Petition Page Up

Mike Brull, with massive support from Elizabeth Humphrys and others, has authored an excellent open letter about my case to the Australian Government.  Please sign and circulate.

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Dear Prime Minister and Foreign Minister

Austin Mackell is a young freelance journalist, who moved to Egypt in February last year. His writings have been featured in respected media outlets across the world, including New Matilda, The Guardian, Al-Akhbar and Crikey.

On 11 February, Mackell, his translator, Aliya Alwi, US masters student Derek Ludovici, and taxi driver Zakaria Ahmad drove to Mahalla al- Kubra. They sought to interview Kamal el-Fayoumi, a well known trade unionist and labour activist. Upon arriving, they were attacked and threatened by a small mob. They were instructed by a police officer to come to a police station for their own protection.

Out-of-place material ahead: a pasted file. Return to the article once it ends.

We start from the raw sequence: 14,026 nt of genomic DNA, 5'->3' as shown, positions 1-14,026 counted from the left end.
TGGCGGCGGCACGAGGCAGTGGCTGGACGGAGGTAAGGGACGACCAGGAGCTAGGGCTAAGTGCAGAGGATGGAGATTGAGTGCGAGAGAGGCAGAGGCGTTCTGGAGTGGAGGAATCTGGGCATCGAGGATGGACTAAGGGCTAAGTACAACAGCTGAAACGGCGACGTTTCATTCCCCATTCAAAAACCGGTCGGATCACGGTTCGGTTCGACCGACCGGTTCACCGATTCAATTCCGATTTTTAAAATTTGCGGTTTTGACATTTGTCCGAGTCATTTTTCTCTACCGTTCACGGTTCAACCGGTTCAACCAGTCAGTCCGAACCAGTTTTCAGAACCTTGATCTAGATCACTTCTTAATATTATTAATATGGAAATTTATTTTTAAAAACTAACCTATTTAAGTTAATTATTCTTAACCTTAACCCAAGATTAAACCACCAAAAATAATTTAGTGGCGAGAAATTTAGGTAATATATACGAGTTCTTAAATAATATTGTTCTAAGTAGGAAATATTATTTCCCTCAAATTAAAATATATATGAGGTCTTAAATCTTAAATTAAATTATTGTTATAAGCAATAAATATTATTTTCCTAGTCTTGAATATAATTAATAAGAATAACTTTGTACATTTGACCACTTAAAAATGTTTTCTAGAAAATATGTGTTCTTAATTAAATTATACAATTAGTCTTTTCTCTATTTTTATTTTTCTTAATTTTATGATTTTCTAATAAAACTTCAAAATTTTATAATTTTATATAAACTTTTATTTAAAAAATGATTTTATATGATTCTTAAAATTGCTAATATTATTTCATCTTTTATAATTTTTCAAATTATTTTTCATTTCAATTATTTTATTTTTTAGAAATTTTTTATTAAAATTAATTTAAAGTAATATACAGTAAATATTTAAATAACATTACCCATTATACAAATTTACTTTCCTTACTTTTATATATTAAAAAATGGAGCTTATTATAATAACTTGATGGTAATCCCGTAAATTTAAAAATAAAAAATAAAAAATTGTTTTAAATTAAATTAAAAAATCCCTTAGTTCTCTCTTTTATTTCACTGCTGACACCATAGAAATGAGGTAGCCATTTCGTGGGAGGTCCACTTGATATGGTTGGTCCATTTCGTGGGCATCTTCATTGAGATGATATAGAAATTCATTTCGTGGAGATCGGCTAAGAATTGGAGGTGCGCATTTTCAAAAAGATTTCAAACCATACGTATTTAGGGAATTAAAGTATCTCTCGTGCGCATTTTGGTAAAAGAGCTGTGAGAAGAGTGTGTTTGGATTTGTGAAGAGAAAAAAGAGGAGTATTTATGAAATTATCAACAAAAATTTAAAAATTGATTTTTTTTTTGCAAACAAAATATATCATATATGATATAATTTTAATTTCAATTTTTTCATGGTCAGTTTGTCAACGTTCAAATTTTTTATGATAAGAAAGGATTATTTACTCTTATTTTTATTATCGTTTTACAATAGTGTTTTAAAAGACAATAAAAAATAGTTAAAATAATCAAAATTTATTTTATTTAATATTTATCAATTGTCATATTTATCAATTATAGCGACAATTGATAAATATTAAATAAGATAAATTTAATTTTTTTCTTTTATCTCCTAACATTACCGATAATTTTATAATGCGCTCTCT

Over the next 56 hours, they were held in custody. They were all repeatedly interrogated.

During this time, they were allowed minimal communication with the outside world. Some courageous Egyptian activists, like Shahira Abouelleil, Kareem el-Behairy, and Omar Kamel, followed the detainees, tweeted about their location to the outside world, and brought along lawyers and journalists to help them. They also provided the detainees with food.

Mackell, Alwi and Ludovivi have been told they have been charged with “inciting people to vandalise public property and governmental buildings”. Specifically it is alleged they promised children money if they threw rocks at the Qism El-Tani police station in Mahalla. If convicted, they are advised they face imprisonment for 5-7 years. [Ahmad was later released without charge, as was el-Fayoumi who was arrested when he visited the police station to assist Mackell.]…

Read the rest and sign here.

About Austin G. Mackell

I am a freelance journalist who has worked for a variety of corporate and community outlets from my hometown of Sydney and from the Middle East, including from Lebanon during Israels 2006 invasion and from Iran during the tumultuous presidential elections there in 2009. I have recently moved to Cairo to watch the revolutions in Arab world unfold.
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